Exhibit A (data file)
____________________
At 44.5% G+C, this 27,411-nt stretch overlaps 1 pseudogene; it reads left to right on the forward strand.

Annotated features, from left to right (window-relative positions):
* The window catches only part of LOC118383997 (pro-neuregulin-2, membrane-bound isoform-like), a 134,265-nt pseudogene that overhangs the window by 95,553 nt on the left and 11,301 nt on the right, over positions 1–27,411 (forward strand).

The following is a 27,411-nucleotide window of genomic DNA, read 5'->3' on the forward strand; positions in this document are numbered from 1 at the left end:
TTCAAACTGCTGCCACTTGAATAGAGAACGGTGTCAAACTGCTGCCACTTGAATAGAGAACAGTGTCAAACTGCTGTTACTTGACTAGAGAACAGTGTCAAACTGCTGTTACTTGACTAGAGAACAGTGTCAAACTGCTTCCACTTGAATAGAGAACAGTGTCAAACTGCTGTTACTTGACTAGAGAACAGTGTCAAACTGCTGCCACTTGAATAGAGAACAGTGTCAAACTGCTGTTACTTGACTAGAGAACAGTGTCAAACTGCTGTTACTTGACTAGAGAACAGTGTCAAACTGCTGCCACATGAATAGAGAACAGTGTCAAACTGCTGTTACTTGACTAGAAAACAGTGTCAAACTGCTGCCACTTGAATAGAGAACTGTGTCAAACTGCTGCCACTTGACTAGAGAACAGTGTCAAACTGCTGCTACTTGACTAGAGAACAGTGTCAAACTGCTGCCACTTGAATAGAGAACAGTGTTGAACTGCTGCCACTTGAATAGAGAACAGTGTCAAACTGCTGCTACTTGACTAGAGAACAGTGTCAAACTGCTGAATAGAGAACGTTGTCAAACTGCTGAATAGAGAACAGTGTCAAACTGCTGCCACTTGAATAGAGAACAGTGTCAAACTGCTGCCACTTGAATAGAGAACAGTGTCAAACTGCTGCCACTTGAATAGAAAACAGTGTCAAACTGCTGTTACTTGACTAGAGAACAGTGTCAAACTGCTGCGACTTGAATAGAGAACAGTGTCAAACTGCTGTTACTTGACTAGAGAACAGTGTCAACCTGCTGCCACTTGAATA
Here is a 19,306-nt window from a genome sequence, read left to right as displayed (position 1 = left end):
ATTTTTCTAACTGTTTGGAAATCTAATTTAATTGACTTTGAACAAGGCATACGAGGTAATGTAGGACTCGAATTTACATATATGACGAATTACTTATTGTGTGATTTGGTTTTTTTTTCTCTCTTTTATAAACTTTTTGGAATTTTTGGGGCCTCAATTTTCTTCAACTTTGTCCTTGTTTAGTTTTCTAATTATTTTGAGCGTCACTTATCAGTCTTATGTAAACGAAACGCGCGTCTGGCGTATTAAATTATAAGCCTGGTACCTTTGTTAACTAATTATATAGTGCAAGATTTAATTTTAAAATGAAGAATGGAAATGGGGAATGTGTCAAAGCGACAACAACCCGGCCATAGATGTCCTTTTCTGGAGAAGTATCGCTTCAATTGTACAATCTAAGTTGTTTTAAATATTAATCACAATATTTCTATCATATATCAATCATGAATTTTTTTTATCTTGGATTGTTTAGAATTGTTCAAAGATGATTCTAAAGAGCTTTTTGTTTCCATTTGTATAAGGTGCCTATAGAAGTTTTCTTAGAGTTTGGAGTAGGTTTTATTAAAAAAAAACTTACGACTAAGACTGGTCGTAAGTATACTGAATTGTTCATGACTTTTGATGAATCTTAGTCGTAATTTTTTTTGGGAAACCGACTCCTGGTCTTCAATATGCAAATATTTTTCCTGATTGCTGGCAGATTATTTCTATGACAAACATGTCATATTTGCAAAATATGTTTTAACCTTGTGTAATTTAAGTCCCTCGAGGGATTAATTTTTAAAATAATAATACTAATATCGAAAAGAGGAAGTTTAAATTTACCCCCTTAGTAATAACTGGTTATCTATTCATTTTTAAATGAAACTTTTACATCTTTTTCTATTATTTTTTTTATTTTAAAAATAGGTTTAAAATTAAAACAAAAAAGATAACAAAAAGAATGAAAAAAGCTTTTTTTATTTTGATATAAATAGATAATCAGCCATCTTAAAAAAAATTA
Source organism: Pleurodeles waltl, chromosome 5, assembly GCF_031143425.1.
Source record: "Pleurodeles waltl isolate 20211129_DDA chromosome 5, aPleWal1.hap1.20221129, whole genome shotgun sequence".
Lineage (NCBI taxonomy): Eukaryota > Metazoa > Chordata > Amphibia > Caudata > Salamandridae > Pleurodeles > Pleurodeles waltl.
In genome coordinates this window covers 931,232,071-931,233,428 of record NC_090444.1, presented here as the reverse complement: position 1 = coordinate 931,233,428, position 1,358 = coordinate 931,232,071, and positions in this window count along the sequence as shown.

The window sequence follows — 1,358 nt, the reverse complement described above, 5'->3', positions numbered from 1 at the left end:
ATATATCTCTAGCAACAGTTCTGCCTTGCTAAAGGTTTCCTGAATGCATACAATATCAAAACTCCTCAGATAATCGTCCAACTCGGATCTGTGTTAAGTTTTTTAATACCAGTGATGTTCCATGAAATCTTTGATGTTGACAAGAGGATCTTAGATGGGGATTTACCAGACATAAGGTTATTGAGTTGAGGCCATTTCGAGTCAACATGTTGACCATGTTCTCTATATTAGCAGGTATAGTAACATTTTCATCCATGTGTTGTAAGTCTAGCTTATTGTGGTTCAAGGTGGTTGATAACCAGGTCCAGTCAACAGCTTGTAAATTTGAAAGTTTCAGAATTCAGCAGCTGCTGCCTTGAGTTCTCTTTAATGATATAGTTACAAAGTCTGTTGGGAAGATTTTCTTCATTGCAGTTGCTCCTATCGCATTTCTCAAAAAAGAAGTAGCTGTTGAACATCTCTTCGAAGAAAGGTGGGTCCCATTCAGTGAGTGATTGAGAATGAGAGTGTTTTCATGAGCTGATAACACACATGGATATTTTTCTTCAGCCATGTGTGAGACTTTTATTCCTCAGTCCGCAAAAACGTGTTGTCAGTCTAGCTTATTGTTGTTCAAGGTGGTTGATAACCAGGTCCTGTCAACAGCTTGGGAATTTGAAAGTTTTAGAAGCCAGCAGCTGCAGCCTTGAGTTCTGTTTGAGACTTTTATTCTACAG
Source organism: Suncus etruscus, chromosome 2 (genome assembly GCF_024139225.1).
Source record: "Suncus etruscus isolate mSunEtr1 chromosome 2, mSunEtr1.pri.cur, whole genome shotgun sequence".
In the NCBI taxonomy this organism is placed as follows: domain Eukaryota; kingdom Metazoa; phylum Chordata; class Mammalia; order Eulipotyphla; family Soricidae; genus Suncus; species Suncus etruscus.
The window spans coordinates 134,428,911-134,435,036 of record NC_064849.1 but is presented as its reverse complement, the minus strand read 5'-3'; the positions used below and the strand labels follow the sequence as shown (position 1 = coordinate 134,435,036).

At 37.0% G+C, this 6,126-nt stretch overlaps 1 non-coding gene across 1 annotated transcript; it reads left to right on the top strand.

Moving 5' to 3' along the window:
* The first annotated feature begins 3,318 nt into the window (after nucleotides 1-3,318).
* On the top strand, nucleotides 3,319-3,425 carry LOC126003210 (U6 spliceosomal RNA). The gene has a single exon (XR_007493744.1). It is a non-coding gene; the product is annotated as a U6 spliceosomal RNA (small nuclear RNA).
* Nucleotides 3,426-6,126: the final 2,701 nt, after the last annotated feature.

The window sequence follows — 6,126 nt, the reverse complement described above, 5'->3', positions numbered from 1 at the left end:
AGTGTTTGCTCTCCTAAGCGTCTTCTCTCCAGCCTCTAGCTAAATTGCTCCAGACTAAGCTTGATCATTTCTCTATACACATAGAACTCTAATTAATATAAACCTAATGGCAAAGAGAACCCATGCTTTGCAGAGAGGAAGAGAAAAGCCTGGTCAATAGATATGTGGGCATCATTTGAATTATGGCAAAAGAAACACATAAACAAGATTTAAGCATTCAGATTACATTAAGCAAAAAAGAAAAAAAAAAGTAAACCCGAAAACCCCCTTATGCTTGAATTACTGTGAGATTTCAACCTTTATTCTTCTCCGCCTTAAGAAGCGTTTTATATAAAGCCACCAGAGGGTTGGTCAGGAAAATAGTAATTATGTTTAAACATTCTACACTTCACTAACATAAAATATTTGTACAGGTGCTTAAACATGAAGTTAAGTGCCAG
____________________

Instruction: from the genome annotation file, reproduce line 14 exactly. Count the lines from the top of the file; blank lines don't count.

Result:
Source organism: Suncus etruscus, chromosome 2 (genome assembly GCF_024139225.1).